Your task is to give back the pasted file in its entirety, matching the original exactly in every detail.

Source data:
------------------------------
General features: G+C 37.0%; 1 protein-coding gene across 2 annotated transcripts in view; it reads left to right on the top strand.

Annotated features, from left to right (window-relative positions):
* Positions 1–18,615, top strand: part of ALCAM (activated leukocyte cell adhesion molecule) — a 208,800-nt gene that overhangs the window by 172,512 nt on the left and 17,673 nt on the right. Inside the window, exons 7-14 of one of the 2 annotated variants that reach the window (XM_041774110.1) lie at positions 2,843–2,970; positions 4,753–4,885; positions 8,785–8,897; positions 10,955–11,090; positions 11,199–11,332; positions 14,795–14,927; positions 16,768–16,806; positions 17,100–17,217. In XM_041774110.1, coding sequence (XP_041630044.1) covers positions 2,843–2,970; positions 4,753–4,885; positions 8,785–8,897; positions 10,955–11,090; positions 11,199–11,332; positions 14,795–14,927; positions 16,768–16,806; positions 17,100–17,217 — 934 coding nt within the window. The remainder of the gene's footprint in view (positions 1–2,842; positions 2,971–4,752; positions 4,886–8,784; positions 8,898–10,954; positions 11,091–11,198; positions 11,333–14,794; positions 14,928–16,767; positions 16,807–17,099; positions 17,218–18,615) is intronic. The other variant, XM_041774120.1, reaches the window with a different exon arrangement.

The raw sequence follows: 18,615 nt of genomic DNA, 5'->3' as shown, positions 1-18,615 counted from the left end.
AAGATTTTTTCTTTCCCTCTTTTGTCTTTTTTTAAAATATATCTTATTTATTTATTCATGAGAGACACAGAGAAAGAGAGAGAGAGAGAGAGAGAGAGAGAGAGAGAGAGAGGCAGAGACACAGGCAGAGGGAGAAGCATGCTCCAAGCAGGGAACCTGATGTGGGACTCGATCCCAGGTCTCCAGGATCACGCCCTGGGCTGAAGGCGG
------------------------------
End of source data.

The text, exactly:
General features: G+C 37.0%; 1 protein-coding gene across 2 annotated transcripts in view; it reads left to right on the top strand.

Annotated features, from left to right (window-relative positions):
* Positions 1–18,615, top strand: part of ALCAM (activated leukocyte cell adhesion molecule) — a 208,800-nt gene that overhangs the window by 172,512 nt on the left and 17,673 nt on the right. Inside the window, exons 7-14 of one of the 2 annotated variants that reach the window (XM_041774110.1) lie at positions 2,843–2,970; positions 4,753–4,885; positions 8,785–8,897; positions 10,955–11,090; positions 11,199–11,332; positions 14,795–14,927; positions 16,768–16,806; positions 17,100–17,217. In XM_041774110.1, coding sequence (XP_041630044.1) covers positions 2,843–2,970; positions 4,753–4,885; positions 8,785–8,897; positions 10,955–11,090; positions 11,199–11,332; positions 14,795–14,927; positions 16,768–16,806; positions 17,100–17,217 — 934 coding nt within the window. The remainder of the gene's footprint in view (positions 1–2,842; positions 2,971–4,752; positions 4,886–8,784; positions 8,898–10,954; positions 11,091–11,198; positions 11,333–14,794; positions 14,928–16,767; positions 16,807–17,099; positions 17,218–18,615) is intronic. The other variant, XM_041774120.1, reaches the window with a different exon arrangement.

The raw sequence follows: 18,615 nt of genomic DNA, 5'->3' as shown, positions 1-18,615 counted from the left end.
AAGATTTTTTCTTTCCCTCTTTTGTCTTTTTTTAAAATATATCTTATTTATTTATTCATGAGAGACACAGAGAAAGAGAGAGAGAGAGAGAGAGAGAGAGAGAGAGAGAGAGGCAGAGACACAGGCAGAGGGAGAAGCATGCTCCAAGCAGGGAACCTGATGTGGGACTCGATCCCAGGTCTCCAGGATCACGCCCTGGGCTGAAGGCGG